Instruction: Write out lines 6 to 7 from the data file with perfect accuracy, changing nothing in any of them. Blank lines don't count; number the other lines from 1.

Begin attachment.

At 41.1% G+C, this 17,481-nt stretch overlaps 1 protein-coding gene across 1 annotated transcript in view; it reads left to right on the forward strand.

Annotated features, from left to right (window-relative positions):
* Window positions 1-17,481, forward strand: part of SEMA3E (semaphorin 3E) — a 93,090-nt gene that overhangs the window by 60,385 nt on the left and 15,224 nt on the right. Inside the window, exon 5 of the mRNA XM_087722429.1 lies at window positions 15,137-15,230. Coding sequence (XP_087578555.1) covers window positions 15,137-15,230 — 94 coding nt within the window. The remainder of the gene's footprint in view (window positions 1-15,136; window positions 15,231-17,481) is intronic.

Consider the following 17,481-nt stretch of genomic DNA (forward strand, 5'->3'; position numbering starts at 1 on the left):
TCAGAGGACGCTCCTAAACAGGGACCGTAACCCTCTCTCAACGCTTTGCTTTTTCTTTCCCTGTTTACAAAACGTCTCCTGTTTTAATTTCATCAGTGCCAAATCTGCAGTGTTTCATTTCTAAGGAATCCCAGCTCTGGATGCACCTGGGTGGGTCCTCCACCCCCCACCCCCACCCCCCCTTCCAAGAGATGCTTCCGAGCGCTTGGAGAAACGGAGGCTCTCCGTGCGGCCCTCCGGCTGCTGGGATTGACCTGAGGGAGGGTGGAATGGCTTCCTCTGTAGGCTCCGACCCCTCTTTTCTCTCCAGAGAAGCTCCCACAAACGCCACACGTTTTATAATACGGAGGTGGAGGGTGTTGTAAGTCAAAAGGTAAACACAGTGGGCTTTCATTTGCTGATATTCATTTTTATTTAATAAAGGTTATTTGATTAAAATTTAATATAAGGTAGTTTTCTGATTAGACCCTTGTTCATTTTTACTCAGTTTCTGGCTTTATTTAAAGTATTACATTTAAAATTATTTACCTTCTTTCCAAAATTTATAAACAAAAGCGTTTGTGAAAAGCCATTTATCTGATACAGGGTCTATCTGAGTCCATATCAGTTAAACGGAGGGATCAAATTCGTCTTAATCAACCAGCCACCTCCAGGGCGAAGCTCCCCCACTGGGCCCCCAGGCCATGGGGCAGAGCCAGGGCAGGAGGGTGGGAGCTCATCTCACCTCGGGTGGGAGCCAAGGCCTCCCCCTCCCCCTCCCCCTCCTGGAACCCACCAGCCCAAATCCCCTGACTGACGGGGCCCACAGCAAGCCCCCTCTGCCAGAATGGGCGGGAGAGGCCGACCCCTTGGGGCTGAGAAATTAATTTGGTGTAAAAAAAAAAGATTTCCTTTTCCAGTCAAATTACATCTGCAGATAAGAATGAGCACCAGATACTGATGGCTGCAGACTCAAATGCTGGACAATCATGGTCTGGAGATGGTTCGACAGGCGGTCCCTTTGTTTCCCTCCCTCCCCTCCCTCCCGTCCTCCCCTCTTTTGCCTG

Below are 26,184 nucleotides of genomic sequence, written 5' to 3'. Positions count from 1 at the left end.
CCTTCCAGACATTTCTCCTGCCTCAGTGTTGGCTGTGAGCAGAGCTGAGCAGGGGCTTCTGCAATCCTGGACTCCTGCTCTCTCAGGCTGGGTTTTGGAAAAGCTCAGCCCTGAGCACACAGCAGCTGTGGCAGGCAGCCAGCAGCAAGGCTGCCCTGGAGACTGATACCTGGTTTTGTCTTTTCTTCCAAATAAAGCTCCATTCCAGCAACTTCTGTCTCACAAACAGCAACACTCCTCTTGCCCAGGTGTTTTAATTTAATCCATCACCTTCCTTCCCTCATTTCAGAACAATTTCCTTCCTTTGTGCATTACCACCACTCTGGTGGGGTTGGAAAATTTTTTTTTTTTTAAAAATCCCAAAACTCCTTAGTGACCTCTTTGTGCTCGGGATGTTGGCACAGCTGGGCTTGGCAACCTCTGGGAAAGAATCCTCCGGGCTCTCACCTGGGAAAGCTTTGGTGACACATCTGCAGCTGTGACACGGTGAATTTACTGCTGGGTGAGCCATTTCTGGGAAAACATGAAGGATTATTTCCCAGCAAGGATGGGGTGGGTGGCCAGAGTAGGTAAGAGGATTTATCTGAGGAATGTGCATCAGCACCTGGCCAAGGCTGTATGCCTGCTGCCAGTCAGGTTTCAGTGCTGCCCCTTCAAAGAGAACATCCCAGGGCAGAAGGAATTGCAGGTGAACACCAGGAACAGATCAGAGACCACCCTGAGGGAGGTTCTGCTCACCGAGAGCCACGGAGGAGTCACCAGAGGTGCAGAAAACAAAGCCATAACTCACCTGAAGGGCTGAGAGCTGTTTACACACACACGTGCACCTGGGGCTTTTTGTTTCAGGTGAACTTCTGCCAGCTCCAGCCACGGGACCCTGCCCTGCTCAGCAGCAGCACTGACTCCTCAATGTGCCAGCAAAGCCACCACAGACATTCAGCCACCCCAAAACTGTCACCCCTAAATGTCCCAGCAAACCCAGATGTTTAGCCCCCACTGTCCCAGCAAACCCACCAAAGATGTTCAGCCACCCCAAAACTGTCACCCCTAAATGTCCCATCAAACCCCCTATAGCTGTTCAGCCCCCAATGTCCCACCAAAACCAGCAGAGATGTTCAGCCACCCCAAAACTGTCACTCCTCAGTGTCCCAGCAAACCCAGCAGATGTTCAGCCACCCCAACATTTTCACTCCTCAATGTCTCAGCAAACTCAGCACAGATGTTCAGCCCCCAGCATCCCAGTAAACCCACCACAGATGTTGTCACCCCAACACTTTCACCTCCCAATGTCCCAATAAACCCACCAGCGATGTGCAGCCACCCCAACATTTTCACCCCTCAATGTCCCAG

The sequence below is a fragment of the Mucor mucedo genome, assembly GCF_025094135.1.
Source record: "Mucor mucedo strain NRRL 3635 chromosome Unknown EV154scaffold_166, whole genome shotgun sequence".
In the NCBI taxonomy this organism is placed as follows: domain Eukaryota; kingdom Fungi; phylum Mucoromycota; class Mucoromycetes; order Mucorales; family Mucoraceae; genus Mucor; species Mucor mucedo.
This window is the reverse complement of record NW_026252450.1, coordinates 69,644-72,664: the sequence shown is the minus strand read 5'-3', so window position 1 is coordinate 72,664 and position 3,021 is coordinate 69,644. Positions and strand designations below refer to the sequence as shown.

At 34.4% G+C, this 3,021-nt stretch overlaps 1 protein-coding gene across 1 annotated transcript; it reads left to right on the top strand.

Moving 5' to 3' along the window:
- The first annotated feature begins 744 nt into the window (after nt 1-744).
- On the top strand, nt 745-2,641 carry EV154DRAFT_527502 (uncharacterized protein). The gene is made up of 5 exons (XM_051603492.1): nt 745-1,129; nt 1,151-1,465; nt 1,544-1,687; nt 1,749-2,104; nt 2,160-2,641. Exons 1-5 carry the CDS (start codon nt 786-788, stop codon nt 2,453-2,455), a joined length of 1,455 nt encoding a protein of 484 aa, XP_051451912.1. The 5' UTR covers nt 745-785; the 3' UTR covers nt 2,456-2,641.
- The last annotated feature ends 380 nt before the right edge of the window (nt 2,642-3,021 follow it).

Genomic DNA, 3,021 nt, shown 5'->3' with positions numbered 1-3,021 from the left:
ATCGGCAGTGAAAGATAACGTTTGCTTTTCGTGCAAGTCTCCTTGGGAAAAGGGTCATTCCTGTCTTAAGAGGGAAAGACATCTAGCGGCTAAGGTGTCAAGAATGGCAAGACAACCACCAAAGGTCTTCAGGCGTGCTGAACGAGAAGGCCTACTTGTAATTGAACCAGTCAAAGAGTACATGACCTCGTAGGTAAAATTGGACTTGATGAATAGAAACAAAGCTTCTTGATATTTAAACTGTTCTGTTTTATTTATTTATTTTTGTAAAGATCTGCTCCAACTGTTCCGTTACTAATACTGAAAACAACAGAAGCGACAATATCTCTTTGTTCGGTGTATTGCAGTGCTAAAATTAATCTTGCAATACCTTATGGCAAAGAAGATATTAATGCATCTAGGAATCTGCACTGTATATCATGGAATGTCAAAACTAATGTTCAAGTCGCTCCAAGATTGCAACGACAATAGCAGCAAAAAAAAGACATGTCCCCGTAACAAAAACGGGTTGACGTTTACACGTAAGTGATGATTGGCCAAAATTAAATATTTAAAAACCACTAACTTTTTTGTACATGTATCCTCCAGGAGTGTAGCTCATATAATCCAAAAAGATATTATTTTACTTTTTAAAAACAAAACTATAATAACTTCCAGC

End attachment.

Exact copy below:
Below are 26,184 nucleotides of genomic sequence, written 5' to 3'. Positions count from 1 at the left end.
CCTTCCAGACATTTCTCCTGCCTCAGTGTTGGCTGTGAGCAGAGCTGAGCAGGGGCTTCTGCAATCCTGGACTCCTGCTCTCTCAGGCTGGGTTTTGGAAAAGCTCAGCCCTGAGCACACAGCAGCTGTGGCAGGCAGCCAGCAGCAAGGCTGCCCTGGAGACTGATACCTGGTTTTGTCTTTTCTTCCAAATAAAGCTCCATTCCAGCAACTTCTGTCTCACAAACAGCAACACTCCTCTTGCCCAGGTGTTTTAATTTAATCCATCACCTTCCTTCCCTCATTTCAGAACAATTTCCTTCCTTTGTGCATTACCACCACTCTGGTGGGGTTGGAAAATTTTTTTTTTTTTAAAAATCCCAAAACTCCTTAGTGACCTCTTTGTGCTCGGGATGTTGGCACAGCTGGGCTTGGCAACCTCTGGGAAAGAATCCTCCGGGCTCTCACCTGGGAAAGCTTTGGTGACACATCTGCAGCTGTGACACGGTGAATTTACTGCTGGGTGAGCCATTTCTGGGAAAACATGAAGGATTATTTCCCAGCAAGGATGGGGTGGGTGGCCAGAGTAGGTAAGAGGATTTATCTGAGGAATGTGCATCAGCACCTGGCCAAGGCTGTATGCCTGCTGCCAGTCAGGTTTCAGTGCTGCCCCTTCAAAGAGAACATCCCAGGGCAGAAGGAATTGCAGGTGAACACCAGGAACAGATCAGAGACCACCCTGAGGGAGGTTCTGCTCACCGAGAGCCACGGAGGAGTCACCAGAGGTGCAGAAAACAAAGCCATAACTCACCTGAAGGGCTGAGAGCTGTTTACACACACACGTGCACCTGGGGCTTTTTGTTTCAGGTGAACTTCTGCCAGCTCCAGCCACGGGACCCTGCCCTGCTCAGCAGCAGCACTGACTCCTCAATGTGCCAGCAAAGCCACCACAGACATTCAGCCACCCCAAAACTGTCACCCCTAAATGTCCCAGCAAACCCAGATGTTTAGCCCCCACTGTCCCAGCAAACCCACCAAAGATGTTCAGCCACCCCAAAACTGTCACCCCTAAATGTCCCATCAAACCCCCTATAGCTGTTCAGCCCCCAATGTCCCACCAAAACCAGCAGAGATGTTCAGCCACCCCAAAACTGTCACTCCTCAGTGTCCCAGCAAACCCAGCAGATGTTCAGCCACCCCAACATTTTCACTCCTCAATGTCTCAGCAAACTCAGCACAGATGTTCAGCCCCCAGCATCCCAGTAAACCCACCACAGATGTTGTCACCCCAACACTTTCACCTCCCAATGTCCCAATAAACCCACCAGCGATGTGCAGCCACCCCAACATTTTCACCCCTCAATGTCCCAG